Possible questions:

  • Are you surprised by these rules? Why or why not?
  • Ask students how they think children might be used in armed conflict. Have them give examples.
  • [For example: as combatants, cooks, porters, messengers, spies or for sexual purposes]

    Explain that the protections provided by international law cover the recruitment and use of children in armed conflict. Then have students brainstorm about how to enforce the law with regard to child soldiers.

    Possible questions:

  • How do you think governments and armed groups could make sure that the rules on child soldiers are followed?
  • Why do you think respecting and ensuring respect for the law on child soldiers can be particularly difficult?

  • 4

    Why do Children Become Combatants

    (15 minutes)

    Point out that, despite the rules on the recruitment and use of children in armed forces and groups, this practice continues in many parts of the world.


  • Since international law prohibits the recruitment and use of children in armed conflict, why is it that children become combatants? boys became soldiers.
  • Possible questions:

  • In your opinion, why do armed forces or groups want to use children in armed conflict?
  • Why would a young person join an armed force or group?
  • Sample responses follow.

    Why commanders want them:

  • They don’t ask questions; they follow orders
  • They can be easily controlled
  • They can be made martyrs
  • Need for fighters
  • They are not fully aware of the risks
  • Why young people might join:

  • Revenge, anger
  • No parental/family support
  • Self-protection
  • Poverty, means of survival
  • Their societies value warfare, heroism, martyrdom
  • Peer pressure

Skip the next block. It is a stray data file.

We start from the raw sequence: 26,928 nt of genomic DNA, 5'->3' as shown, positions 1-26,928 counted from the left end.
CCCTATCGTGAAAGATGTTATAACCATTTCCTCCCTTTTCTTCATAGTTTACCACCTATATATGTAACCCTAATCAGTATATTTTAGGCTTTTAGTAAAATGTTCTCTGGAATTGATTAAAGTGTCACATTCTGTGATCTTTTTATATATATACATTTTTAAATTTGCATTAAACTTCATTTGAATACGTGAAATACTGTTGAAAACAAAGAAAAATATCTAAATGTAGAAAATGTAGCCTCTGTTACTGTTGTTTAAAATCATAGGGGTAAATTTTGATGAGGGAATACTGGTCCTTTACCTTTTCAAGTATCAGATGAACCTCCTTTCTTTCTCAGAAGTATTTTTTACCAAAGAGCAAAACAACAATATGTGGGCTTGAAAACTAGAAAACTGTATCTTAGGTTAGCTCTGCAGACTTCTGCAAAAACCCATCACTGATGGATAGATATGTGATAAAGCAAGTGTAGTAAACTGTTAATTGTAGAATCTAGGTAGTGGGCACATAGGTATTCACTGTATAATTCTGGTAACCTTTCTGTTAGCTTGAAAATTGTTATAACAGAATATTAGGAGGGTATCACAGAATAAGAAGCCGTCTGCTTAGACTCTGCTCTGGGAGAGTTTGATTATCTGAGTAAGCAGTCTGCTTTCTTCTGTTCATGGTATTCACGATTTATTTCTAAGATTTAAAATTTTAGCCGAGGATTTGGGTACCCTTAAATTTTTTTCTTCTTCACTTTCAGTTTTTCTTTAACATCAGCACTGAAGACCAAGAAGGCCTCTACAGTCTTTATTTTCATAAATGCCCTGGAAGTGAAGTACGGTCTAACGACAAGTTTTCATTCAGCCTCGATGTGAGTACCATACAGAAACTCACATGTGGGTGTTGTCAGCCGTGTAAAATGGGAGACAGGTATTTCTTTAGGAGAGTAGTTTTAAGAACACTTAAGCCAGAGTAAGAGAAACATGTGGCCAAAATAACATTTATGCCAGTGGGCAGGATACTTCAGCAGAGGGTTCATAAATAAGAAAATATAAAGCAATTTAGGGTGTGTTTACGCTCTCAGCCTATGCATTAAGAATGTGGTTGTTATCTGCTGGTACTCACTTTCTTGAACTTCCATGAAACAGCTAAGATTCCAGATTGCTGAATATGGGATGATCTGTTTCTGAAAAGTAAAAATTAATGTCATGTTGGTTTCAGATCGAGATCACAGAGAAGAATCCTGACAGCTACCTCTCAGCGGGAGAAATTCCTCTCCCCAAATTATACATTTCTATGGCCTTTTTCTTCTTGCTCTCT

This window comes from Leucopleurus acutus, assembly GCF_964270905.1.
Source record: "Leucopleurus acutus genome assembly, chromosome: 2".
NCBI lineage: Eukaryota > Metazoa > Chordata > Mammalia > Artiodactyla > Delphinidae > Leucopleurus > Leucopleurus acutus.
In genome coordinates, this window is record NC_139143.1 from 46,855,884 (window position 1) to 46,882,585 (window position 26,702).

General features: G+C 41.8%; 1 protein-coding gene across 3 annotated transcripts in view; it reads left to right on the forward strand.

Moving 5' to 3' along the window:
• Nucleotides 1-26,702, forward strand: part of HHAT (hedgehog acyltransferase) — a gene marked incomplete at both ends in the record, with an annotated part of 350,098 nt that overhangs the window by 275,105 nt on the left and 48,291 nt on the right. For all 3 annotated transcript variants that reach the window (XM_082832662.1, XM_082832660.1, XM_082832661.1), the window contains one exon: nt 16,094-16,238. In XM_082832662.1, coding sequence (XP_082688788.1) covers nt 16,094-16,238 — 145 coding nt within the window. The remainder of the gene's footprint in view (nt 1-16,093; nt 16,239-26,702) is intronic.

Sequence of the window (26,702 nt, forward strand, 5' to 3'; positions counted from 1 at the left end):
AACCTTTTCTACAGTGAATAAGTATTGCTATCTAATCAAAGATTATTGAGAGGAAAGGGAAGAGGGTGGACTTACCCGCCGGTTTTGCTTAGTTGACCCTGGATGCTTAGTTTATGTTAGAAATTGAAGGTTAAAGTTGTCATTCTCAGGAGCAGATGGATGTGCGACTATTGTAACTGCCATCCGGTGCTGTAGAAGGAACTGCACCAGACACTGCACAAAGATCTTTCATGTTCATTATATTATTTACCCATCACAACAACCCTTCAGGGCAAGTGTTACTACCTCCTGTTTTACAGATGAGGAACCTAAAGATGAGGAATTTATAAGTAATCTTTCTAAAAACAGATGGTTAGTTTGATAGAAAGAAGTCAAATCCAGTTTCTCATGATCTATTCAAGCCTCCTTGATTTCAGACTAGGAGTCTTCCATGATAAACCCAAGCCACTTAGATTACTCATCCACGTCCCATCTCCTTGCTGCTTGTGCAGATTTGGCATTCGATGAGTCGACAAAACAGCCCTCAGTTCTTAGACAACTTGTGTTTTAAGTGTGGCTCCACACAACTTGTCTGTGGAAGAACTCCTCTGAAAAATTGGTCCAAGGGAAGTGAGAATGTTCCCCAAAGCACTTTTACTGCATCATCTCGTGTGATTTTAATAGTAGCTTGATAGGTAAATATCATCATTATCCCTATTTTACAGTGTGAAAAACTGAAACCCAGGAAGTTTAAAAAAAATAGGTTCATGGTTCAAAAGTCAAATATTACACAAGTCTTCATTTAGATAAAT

• 5

    Consequences of the Use of Child Soldiers

    (50 minutes)

    Introduce and view the video I don’t want to go back, in which students will meet two former child soldiers (a boy and a girl) and a commander. Plan to show the video twice.

    After the first viewing, ask students for their initial thoughts and feelings.

    Possible questions:

  • What are your reactions?
  • What led Comfort to want to become a child soldier? What additional risks do girl child soldiers face?
  • How old is Abraham? When did he become a child soldier?
  • How did he become a child soldier? (child’s view and commander’s view)
  • To help students with the discussion and as preparation for the second viewing, distribute copies of the transcript. Have them reflect on the initial remarks made by Comfort and Abraham.

    Use the transcript and students’ memory of I don’t want to go back to discuss the views expressed by Abraham’s commander.

    Possible questions:

  • What do you learn about the situation for children in war from the commander’s remarks?
  • Why are child soldiers likely to behave differently from adult soldiers?
  • Have students study the last part of the transcript in order to discuss what they can learn from the feelings expressed by Abraham.
  • Possible questions:

  • What were this child soldier’s experiences and what were their consequences for him?
  • What does Todorov’s statement mean?
  • Show the video a second time. Then encourage students to express any new insights or reactions they may have.
  • Have students write down answers to the following questions. Then conduct a discussion based on their views.
  • What are the consequences of children taking part in war? For the child? For the family? For society?
  • In the video, whose human dignity was affected? How?

  • 6

    The Global use of Child Soldiers

    (15 minutes)

    Begin by asking students what they know about the use of child soldiers in different contexts around the world.

    Possible question:

  • What countries do you know of in which child soldiers have been used?
  • Present the map “Child soldiers around the world.”

    Possible questions:

  • What conclusion(s) do you draw from this map?
  • What can you say about the use of child soldiers in your part of the world?
  • [For example, that child soldiers are being used in many countries, on four continents, in both the Northern and Southern hemispheres, and not just in 'developing countries']